Late Life Depression  

later life depression informationDepression is not a normal part of aging. However, it is common for older adults to experience depression, which confuses people into thinking it is normal. Roughly 6 million Americans aged 65 and older are affected by depression, but only 10% receive treatment.

If you’re concerned about your loved one, it’s important to speak with a medical professional such as your loved one’s primary care doctor, or a psychologist or psychiatrist. Other possible causes for your parent’s behavior can be ruled out. As scary as it is to receive a diagnosis of late-life depression, this condition is treatable.

Signs of Depression in Older Adults

It’s not always easy to recognize depression in older adults. Naturally, this age group is faced with more aches and pains, increased fatigue and difficulty sleeping. They may also be more isolated from others because of decreased mobility.

Also, many older adults with depression say that they don’t feel sad as we may expect. Instead, symptoms like low motivation, fatigue and physical problems are most prevalent. Bottom line: Take your loved one to a doctor to get a proper diagnosis.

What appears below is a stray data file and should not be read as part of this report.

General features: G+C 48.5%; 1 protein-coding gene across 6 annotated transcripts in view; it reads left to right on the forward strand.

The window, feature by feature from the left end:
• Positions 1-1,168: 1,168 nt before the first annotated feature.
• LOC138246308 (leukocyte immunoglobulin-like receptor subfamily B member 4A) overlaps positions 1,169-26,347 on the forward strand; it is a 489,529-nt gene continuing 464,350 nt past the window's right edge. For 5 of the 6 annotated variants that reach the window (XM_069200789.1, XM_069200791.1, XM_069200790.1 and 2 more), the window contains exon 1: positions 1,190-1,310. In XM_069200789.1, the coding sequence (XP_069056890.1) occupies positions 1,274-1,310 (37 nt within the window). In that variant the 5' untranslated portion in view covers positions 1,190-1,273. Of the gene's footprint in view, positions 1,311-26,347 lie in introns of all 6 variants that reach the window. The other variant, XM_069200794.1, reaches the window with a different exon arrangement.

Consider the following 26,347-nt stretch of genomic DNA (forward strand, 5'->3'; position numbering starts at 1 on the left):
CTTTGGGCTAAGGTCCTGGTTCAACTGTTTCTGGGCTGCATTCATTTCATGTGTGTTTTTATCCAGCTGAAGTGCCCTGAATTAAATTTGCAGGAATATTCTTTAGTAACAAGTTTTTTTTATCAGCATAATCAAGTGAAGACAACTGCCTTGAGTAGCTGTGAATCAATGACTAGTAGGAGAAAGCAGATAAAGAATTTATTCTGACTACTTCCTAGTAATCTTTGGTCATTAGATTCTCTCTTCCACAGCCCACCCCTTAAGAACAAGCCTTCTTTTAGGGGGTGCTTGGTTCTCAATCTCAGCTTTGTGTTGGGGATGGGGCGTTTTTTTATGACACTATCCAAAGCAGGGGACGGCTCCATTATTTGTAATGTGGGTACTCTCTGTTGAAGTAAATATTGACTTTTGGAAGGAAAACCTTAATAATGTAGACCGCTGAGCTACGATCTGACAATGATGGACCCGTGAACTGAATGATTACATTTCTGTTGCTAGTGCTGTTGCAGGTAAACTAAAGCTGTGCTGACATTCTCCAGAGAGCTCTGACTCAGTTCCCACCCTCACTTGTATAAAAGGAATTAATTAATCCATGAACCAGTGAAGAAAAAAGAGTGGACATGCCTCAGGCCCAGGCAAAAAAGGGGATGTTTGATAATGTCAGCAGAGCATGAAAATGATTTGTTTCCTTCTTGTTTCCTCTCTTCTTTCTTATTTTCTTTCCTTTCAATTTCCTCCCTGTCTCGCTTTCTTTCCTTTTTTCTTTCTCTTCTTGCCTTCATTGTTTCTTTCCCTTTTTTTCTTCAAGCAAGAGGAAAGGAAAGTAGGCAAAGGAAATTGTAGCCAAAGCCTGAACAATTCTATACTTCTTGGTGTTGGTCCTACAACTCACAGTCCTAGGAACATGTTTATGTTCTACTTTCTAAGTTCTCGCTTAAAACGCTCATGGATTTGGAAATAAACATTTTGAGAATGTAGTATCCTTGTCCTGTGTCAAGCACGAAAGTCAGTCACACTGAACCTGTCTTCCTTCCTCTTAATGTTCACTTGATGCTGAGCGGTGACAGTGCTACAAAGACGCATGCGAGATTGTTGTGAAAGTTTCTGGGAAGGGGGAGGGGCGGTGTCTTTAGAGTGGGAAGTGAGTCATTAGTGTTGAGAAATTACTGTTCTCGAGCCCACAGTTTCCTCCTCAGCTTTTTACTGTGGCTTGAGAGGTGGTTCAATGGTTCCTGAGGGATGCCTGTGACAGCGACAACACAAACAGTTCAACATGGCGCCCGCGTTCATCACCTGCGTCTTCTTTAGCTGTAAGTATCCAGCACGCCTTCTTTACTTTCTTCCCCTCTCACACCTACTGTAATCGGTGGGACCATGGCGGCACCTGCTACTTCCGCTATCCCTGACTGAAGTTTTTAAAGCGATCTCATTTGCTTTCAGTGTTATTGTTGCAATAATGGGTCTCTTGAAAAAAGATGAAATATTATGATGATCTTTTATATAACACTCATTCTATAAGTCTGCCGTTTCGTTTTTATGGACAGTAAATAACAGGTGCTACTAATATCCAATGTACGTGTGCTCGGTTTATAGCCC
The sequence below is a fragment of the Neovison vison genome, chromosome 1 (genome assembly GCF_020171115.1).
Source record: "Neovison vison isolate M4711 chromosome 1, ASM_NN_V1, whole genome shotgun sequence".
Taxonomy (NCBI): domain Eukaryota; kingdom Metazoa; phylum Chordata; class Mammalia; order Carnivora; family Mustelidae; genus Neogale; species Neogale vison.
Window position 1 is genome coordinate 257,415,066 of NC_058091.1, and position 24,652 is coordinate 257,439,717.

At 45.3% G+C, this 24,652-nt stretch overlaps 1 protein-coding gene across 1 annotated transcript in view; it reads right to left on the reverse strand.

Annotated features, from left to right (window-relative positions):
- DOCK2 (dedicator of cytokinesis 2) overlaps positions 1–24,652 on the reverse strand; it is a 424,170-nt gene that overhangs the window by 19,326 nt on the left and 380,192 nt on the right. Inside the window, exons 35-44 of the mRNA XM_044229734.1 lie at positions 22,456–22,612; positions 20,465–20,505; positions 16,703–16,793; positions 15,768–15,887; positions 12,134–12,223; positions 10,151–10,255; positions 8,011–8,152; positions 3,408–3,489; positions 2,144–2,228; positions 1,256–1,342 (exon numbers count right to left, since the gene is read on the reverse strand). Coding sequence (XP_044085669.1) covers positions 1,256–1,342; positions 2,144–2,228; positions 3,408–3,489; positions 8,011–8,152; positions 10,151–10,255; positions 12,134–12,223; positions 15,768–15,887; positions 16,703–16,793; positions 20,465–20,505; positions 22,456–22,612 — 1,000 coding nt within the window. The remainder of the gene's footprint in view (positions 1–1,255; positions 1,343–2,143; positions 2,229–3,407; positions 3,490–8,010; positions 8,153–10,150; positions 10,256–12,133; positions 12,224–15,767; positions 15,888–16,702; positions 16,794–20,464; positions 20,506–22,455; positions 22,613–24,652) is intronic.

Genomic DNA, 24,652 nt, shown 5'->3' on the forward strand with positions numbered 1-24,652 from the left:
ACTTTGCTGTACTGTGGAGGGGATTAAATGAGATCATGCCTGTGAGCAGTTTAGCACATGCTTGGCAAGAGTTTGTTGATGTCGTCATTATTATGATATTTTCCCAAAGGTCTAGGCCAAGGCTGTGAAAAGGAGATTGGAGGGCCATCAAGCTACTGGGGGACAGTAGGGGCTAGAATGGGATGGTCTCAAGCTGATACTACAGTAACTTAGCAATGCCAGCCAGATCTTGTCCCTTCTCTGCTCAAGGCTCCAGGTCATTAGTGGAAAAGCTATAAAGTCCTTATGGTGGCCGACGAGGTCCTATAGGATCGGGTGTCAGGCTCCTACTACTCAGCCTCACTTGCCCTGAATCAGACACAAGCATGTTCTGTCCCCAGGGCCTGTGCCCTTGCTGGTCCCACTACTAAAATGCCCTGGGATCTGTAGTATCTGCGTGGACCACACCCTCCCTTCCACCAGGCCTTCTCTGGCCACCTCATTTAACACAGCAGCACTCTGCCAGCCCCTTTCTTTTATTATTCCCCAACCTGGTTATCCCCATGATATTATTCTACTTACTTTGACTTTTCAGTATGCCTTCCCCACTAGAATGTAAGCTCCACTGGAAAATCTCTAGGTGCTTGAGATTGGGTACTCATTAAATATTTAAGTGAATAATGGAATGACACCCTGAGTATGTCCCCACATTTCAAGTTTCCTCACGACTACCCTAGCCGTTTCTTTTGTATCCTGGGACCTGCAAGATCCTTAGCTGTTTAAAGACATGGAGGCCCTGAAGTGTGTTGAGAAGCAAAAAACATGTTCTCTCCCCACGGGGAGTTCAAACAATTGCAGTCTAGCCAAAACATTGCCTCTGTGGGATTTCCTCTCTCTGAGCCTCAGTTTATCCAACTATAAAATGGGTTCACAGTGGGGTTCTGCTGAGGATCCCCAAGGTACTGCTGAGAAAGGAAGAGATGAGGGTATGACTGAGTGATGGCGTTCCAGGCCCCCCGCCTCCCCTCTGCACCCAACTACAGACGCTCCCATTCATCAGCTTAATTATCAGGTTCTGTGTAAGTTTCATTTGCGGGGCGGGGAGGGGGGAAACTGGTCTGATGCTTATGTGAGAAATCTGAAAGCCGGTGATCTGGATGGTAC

Here are common signs of depression in seniors:

  • Lack of motivation or energy
  • Undiagnosed aches and pains
  • Loss of interest in hobbies
  • Weight loss or loss of appetite
  • Neglecting personal care
  • Feeling hopeless or helpless
  • Thoughts of dying
  • Memory problems
  • Sadness or despair
  • Sleep disturbances
  • Social withdrawal

How is Late-Life Depression Treated?

Depression is treatable, even in later life. Typically, doctors recommend medication (antidepressants) and counseling. It’s also possible that newer forms of brain stimulation will also be recommended, such as electrical stimulation therapy. Other lifestyle changes that are recommended to manage symptoms are:

  • Seek out face-to-face interaction
  • Join a depression support group
  • Volunteer your time - could be anything, such as knitting hats for babies in the NICU
  • Take care of a pet
  • Learn a new skill or start a new hobby
  • Exercise for 30 minutes a day
  • Minimize sugars and refined carbs
  • Eat a balanced diet
  • Get enough rest each night
  • Spend time outdoors

Doctor’s Choice offers a Behavioral Health Program designed for seniors with depression and other conditions. Call us to learn more about the program. If your loved one qualifies, they may be eligible for one-on-one care, medication management, self-care training and coping skills.